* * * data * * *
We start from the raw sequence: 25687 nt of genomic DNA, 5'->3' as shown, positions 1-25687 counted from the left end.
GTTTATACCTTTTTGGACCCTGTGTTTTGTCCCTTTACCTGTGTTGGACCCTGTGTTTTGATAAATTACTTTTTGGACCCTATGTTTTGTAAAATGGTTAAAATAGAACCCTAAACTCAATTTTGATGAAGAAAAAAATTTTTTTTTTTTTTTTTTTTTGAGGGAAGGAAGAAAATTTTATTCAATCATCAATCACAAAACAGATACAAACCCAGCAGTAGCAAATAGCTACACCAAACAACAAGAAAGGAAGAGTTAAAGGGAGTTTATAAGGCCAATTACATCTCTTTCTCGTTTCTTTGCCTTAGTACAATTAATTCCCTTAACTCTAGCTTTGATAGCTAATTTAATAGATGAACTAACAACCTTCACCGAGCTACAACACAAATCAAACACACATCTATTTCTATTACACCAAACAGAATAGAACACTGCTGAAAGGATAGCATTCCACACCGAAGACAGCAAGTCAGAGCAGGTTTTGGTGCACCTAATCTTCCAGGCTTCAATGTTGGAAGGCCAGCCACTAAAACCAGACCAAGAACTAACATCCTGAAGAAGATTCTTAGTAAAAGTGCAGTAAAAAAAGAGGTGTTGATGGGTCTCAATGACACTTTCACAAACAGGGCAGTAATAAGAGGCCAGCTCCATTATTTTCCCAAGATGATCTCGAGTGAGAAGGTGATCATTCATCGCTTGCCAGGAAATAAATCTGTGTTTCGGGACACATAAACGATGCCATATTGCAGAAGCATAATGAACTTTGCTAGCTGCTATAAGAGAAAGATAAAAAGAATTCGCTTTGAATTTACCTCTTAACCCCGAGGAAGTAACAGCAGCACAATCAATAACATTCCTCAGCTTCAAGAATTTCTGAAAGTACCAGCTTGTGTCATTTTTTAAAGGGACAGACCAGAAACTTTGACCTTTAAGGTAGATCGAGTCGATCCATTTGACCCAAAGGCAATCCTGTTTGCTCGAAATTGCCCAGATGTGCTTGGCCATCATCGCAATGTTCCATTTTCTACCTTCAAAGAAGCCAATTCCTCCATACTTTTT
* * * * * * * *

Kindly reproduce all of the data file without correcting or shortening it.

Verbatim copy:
We start from the raw sequence: 25687 nt of genomic DNA, 5'->3' as shown, positions 1-25687 counted from the left end.
GTTTATACCTTTTTGGACCCTGTGTTTTGTCCCTTTACCTGTGTTGGACCCTGTGTTTTGATAAATTACTTTTTGGACCCTATGTTTTGTAAAATGGTTAAAATAGAACCCTAAACTCAATTTTGATGAAGAAAAAAATTTTTTTTTTTTTTTTTTTTTGAGGGAAGGAAGAAAATTTTATTCAATCATCAATCACAAAACAGATACAAACCCAGCAGTAGCAAATAGCTACACCAAACAACAAGAAAGGAAGAGTTAAAGGGAGTTTATAAGGCCAATTACATCTCTTTCTCGTTTCTTTGCCTTAGTACAATTAATTCCCTTAACTCTAGCTTTGATAGCTAATTTAATAGATGAACTAACAACCTTCACCGAGCTACAACACAAATCAAACACACATCTATTTCTATTACACCAAACAGAATAGAACACTGCTGAAAGGATAGCATTCCACACCGAAGACAGCAAGTCAGAGCAGGTTTTGGTGCACCTAATCTTCCAGGCTTCAATGTTGGAAGGCCAGCCACTAAAACCAGACCAAGAACTAACATCCTGAAGAAGATTCTTAGTAAAAGTGCAGTAAAAAAAGAGGTGTTGATGGGTCTCAATGACACTTTCACAAACAGGGCAGTAATAAGAGGCCAGCTCCATTATTTTCCCAAGATGATCTCGAGTGAGAAGGTGATCATTCATCGCTTGCCAGGAAATAAATCTGTGTTTCGGGACACATAAACGATGCCATATTGCAGAAGCATAATGAACTTTGCTAGCTGCTATAAGAGAAAGATAAAAAGAATTCGCTTTGAATTTACCTCTTAACCCCGAGGAAGTAACAGCAGCACAATCAATAACATTCCTCAGCTTCAAGAATTTCTGAAAGTACCAGCTTGTGTCATTTTTTAAAGGGACAGACCAGAAACTTTGACCTTTAAGGTAGATCGAGTCGATCCATTTGACCCAAAGGCAATCCTGTTTGCTCGAAATTGCCCAGATGTGCTTGGCCATCATCGCAATGTTCCATTTTCTACCTTCAAAGAAGCCAATTCCTCCATACTTTTT